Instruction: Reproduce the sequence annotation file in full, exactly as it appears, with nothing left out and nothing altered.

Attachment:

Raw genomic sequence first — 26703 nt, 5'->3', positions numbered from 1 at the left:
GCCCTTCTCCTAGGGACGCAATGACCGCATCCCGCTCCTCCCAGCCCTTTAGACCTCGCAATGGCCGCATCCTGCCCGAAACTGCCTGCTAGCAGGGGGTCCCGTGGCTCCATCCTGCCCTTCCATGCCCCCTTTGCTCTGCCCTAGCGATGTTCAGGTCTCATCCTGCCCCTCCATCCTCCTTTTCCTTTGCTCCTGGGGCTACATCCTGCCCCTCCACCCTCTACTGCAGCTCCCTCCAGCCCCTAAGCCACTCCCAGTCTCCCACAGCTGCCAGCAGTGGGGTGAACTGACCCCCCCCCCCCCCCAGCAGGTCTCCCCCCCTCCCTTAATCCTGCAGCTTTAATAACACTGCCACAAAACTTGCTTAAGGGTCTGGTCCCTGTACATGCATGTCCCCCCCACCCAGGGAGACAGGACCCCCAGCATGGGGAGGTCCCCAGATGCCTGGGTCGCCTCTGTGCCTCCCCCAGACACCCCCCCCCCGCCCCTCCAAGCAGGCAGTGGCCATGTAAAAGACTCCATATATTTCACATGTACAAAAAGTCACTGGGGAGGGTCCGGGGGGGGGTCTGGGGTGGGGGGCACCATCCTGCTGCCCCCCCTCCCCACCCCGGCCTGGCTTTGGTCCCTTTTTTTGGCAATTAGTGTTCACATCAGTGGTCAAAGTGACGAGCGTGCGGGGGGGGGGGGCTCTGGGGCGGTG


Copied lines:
Raw genomic sequence first — 26703 nt, 5'->3', positions numbered from 1 at the left:
GCCCTTCTCCTAGGGACGCAATGACCGCATCCCGCTCCTCCCAGCCCTTTAGACCTCGCAATGGCCGCATCCTGCCCGAAACTGCCTGCTAGCAGGGGGTCCCGTGGCTCCATCCTGCCCTTCCATGCCCCCTTTGCTCTGCCCTAGCGATGTTCAGGTCTCATCCTGCCCCTCCATCCTCCTTTTCCTTTGCTCCTGGGGCTACATCCTGCCCCTCCACCCTCTACTGCAGCTCCCTCCAGCCCCTAAGCCACTCCCAGTCTCCCACAGCTGCCAGCAGTGGGGTGAACTGACCCCCCCCCCCCCCCAGCAGGTCTCCCCCCCTCCCTTAATCCTGCAGCTTTAATAACACTGCCACAAAACTTGCTTAAGGGTCTGGTCCCTGTACATGCATGTCCCCCCCACCCAGGGAGACAGGACCCCCAGCATGGGGAGGTCCCCAGATGCCTGGGTCGCCTCTGTGCCTCCCCCAGACACCCCCCCCCCGCCCCTCCAAGCAGGCAGTGGCCATGTAAAAGACTCCATATATTTCACATGTACAAAAAGTCACTGGGGAGGGTCCGGGGGGGGGTCTGGGGTGGGGGGCACCATCCTGCTGCCCCCCCTCCCCACCCCGGCCTGGCTTTGGTCCCTTTTTTTGGCAATTAGTGTTCACATCAGTGGTCAAAGTGACGAGCGTGCGGGGGGGGGGGGCTCTGGGGCGGTG